Bad answer: "I served my country and proved myself, so… don't you think it's more important that you all fit with me?"
Good answer: "My work history has certainly shown that I can be adaptable. In fact, if you look at my internships you'll see that I have both fast-paced and not so fast-paced work environments.
Remember that not everyone realizes the military is as awesome as we know it is. Don't come in with a chip on your shoulder. Instead, show that you are adaptable and easy to work with. Some people might be nervous about working with a veteran, because they don't understand what you've been through.
8. This office has its fast and slow moments. Are you going to get bored in the down time?
Bad answer: "I'm sure you'll find something for me to do."
Good answer: "I can always find something to do, even if it's just learning more about my job or background issues related to the job. Plus, I like to keep myself busy outside of work, so down time has never bothered me."
This question is one that definitely gets asked in certain government job interviews, and the key is to show that you're a good fit. They don't want someone who is lazy, but they also don't want someone who will get disgruntled and quit just because there is a slow period.
9. Where do you see yourself in five years?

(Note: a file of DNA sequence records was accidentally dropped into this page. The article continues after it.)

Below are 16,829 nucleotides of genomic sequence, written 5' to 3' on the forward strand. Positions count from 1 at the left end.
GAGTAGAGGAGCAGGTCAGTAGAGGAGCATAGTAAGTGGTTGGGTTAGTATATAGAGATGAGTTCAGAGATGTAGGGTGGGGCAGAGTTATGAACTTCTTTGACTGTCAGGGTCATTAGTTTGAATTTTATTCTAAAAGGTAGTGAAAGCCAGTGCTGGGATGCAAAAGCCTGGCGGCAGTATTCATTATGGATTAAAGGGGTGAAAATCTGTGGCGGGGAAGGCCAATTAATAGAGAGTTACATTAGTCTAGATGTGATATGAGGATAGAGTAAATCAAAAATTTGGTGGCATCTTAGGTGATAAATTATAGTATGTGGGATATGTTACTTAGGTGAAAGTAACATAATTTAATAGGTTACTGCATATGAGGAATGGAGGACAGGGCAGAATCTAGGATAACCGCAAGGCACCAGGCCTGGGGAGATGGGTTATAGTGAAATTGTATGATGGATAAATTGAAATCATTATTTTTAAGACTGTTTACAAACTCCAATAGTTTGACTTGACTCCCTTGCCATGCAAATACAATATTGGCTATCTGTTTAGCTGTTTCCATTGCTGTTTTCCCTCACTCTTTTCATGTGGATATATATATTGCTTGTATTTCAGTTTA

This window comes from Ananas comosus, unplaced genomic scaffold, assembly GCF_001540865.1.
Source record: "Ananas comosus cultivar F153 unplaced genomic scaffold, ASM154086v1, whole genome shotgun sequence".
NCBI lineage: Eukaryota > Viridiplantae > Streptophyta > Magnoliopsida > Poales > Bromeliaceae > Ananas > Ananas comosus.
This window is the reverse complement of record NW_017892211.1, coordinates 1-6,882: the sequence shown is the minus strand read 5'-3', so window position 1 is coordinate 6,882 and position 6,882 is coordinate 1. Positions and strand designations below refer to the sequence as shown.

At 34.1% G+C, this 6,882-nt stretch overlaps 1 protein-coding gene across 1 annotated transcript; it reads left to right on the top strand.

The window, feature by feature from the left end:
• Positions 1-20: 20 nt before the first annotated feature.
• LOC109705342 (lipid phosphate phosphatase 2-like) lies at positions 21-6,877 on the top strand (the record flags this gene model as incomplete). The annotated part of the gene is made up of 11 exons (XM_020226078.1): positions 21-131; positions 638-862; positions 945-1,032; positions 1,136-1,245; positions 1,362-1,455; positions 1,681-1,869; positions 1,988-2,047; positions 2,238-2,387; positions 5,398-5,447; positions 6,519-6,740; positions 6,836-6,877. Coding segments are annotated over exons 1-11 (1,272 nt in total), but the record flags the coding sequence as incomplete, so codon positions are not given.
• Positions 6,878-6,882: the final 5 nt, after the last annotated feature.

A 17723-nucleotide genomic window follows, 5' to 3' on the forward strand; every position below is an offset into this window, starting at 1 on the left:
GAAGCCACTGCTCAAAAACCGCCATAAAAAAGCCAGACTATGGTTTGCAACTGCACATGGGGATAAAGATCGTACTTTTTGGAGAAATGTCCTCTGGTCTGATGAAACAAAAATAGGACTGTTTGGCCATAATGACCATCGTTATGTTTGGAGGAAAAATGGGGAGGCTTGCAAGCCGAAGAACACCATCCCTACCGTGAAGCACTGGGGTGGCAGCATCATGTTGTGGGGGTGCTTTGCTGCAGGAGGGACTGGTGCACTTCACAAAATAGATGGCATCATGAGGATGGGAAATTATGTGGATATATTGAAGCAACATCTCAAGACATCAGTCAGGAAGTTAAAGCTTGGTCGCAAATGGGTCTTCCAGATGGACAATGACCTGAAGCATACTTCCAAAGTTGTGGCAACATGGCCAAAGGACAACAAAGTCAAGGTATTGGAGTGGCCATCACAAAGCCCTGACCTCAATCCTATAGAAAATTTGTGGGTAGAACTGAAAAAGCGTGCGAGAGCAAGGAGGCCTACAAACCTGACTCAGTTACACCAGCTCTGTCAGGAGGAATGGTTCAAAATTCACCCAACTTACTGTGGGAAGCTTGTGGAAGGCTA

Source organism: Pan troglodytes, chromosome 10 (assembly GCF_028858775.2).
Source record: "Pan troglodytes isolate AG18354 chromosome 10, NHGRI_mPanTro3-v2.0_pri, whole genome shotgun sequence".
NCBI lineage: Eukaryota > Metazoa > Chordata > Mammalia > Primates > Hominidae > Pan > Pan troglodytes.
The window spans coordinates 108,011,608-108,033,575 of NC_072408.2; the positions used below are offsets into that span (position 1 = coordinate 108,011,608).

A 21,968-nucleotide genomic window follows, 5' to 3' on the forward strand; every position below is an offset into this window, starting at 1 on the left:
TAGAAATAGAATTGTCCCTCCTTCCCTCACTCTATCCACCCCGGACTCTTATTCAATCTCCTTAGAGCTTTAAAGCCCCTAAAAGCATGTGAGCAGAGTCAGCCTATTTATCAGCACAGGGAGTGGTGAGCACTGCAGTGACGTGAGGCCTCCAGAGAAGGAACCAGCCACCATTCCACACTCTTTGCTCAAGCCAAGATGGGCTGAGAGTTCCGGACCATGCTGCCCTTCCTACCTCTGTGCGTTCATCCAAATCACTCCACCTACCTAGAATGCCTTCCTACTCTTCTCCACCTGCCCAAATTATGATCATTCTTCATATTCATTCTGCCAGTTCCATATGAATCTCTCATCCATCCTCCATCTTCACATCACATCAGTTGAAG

Bad answer: "Maybe in the government? But who knows, because after the military I don't want to be tied down."
Good answer: "I am applying for this job because I see huge potential, but also because I believe in the mission of the agency. I hope to grow with your office, but if that does not work out for some reason, I hope to find other opportunities here that relate."
It doesn't have to be this answer, but be sure to show you are passionate about the specific job you are applying for as well as the agency. There is often a lot of growth and movement potential in government agencies, and they like to know that you'll stick around for the long haul.
10. I understand that you were in the military, but most veterans are republicans. Where do you stand on that and the current president?
Bad answer: "Are you kidding? I can't stand either party, I'm such a libertarian anarchist, I'd rather we abolish the government and everything to do with it."
Good answer: "I'm always happy to serve my country, regardless of politics. In the military, the president is our commander in chief, and we all know that he tells us what to do. There's not room for our personal opinions to get in the way."
Trick question! They can't ask you this type of question. The same goes with questions related to your marital status and disabilities. If someone happens to ask this question, probably the best thing to do is side-step it with something along the lines of the good answer example above.